Faces of Tamworth: long-serving alderman Raymond A Walsh

Raymond Austin Walsh.

Raymond Austin Walsh.

Raymond Austin Walsh is one of the few people and organisations to have been conferred the Freedom of the City of Tamworth.

The Chronological History of Tamworth notes that the honour was bestowed on Alderman Walsh in 1989, “in recognition of 40 years of dedicated service as a member of the Tamworth City Council”.

He was elected in December 1949 and served on the council until his death.

A fellow Tamworth city councillor during some of those years, Bill Forrest, recollected in a 2009 piece for The Northern Daily Leader that “life around the council table was interesting”. 

“Norm MacKellar was the only mayor during my term,” Mr Forrest wrote.

“But two councillors stood out, and I remember their favourite remarks.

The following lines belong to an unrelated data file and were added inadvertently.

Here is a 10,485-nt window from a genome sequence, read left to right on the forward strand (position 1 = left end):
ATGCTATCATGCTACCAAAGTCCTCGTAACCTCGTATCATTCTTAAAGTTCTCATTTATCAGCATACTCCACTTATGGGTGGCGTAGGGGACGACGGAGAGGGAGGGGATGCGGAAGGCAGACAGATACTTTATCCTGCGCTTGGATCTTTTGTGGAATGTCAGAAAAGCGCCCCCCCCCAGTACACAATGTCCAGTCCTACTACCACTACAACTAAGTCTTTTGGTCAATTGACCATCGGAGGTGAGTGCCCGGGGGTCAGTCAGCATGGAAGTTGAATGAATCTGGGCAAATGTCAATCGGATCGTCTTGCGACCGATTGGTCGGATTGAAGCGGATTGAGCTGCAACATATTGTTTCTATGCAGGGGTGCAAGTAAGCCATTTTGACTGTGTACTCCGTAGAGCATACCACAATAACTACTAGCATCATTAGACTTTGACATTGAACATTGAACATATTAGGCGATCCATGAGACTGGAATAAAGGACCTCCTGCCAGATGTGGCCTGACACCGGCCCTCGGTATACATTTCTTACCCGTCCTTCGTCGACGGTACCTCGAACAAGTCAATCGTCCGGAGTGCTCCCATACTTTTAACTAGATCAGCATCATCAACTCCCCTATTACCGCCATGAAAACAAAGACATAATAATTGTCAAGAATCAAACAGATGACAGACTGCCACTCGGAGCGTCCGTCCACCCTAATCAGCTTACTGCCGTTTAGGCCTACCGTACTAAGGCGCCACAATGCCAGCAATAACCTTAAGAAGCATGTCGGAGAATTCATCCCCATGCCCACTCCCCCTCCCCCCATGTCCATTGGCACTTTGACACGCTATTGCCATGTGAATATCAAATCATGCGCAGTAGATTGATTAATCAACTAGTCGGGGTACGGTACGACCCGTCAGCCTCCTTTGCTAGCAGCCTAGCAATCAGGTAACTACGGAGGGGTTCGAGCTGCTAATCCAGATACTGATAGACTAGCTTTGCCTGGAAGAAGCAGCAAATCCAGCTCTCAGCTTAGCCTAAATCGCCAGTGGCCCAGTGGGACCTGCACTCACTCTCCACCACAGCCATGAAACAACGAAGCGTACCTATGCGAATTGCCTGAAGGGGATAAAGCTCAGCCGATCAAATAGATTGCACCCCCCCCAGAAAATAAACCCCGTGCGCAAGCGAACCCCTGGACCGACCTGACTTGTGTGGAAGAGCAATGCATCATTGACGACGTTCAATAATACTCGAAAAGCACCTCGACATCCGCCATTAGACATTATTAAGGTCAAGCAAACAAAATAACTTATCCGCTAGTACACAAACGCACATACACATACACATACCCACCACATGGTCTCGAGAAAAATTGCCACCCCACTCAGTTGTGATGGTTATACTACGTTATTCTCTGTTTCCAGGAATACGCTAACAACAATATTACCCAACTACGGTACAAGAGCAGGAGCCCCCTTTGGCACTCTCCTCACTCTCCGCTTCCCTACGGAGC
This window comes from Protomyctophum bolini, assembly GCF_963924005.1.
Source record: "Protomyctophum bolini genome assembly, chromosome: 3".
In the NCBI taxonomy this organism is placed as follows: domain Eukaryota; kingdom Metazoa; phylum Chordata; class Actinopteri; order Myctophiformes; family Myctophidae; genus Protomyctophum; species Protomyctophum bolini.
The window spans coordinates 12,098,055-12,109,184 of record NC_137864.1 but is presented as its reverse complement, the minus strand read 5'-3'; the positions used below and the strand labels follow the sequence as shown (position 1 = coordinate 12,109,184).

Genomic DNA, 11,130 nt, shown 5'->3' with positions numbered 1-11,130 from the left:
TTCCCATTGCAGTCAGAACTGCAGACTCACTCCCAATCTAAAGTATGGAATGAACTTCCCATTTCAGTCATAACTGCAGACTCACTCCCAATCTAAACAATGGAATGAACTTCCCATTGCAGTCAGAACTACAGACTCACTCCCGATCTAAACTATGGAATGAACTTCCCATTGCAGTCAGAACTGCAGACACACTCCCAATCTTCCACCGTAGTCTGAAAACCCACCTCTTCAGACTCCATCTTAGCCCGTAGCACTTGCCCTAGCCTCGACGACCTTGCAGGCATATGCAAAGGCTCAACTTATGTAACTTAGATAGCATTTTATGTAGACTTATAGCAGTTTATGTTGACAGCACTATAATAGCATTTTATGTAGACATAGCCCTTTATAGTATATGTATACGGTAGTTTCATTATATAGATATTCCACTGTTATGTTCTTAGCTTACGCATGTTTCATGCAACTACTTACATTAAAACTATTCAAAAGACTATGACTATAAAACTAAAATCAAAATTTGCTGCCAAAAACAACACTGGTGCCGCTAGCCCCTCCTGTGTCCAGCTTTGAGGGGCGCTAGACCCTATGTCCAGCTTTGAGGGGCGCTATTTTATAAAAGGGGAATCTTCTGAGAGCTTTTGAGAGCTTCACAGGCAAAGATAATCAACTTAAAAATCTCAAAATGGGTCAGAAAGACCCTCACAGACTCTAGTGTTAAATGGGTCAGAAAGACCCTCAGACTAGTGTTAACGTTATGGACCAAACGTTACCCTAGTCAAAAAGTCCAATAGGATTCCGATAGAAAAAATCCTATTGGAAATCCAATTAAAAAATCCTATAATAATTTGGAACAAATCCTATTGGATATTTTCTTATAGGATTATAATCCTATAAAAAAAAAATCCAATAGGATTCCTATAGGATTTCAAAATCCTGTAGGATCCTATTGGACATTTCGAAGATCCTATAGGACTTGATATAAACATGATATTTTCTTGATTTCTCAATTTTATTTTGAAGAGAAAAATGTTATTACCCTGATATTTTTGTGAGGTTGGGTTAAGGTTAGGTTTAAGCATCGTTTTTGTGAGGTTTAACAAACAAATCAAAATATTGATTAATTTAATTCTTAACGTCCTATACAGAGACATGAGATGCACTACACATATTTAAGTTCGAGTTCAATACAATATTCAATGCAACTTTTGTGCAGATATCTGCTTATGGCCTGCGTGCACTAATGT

“Ray Walsh: ‘I have only one question, Mr Mayor. Where is the money coming from?’ and Ellis Wall: ‘Now, what would you know, young feller?’ whenever I rose to speak.”

Tamworth Regional Council’s premises, Ray Walsh House, was named after the long-serving alderman.

Raymond A Walsh was born in Toowoomba and educated at Canterbury Boys’ High School, Sydney, and Melbourne Technical College.

He went on to have what the History described as a “distinguished career in local government”, but also military and business.

He saw Second World War service with the RAAF from 1940 to 1945.

In 1949, he became a council alderman, serving as deputy mayor from 1951 to 1954.

From the early 1950s, Mr Walsh was involved in electricity distribution boards. 

In 1951, he became a member of the Local Government Electricity Advisory committee and, two years later, of the Local Government Electricity Executive, for which he later served as treasurer, then vice-president, then president.

In 1954, he became the general manager of the Tamworth Co-operative Ltd, and two years later chairman of Peel Valley County Council in 1956.

How you can nominate someone for The Northern Daily Leader's Faces of Tamworth campaign: